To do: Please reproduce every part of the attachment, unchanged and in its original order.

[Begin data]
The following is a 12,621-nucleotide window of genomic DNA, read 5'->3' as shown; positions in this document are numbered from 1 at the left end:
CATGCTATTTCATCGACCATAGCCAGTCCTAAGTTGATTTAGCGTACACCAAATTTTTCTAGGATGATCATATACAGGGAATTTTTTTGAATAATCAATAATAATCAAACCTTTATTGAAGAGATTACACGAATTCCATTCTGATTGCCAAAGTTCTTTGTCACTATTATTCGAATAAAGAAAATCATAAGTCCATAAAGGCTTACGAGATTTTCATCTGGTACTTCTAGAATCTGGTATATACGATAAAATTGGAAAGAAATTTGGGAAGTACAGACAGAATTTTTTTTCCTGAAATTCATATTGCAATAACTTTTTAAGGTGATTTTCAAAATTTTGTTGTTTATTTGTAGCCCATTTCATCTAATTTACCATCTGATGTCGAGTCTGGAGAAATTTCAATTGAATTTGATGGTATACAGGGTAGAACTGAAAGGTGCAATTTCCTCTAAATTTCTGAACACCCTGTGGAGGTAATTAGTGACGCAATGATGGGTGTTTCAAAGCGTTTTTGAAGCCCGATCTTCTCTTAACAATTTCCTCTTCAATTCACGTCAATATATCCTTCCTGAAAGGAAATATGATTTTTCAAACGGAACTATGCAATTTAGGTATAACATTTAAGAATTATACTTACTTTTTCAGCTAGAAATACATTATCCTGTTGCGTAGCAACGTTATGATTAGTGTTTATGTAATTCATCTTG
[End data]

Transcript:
The following is a 12,621-nucleotide window of genomic DNA, read 5'->3' as shown; positions in this document are numbered from 1 at the left end:
CATGCTATTTCATCGACCATAGCCAGTCCTAAGTTGATTTAGCGTACACCAAATTTTTCTAGGATGATCATATACAGGGAATTTTTTTGAATAATCAATAATAATCAAACCTTTATTGAAGAGATTACACGAATTCCATTCTGATTGCCAAAGTTCTTTGTCACTATTATTCGAATAAAGAAAATCATAAGTCCATAAAGGCTTACGAGATTTTCATCTGGTACTTCTAGAATCTGGTATATACGATAAAATTGGAAAGAAATTTGGGAAGTACAGACAGAATTTTTTTTCCTGAAATTCATATTGCAATAACTTTTTAAGGTGATTTTCAAAATTTTGTTGTTTATTTGTAGCCCATTTCATCTAATTTACCATCTGATGTCGAGTCTGGAGAAATTTCAATTGAATTTGATGGTATACAGGGTAGAACTGAAAGGTGCAATTTCCTCTAAATTTCTGAACACCCTGTGGAGGTAATTAGTGACGCAATGATGGGTGTTTCAAAGCGTTTTTGAAGCCCGATCTTCTCTTAACAATTTCCTCTTCAATTCACGTCAATATATCCTTCCTGAAAGGAAATATGATTTTTCAAACGGAACTATGCAATTTAGGTATAACATTTAAGAATTATACTTACTTTTTCAGCTAGAAATACATTATCCTGTTGCGTAGCAACGTTATGATTAGTGTTTATGTAATTCATCTTG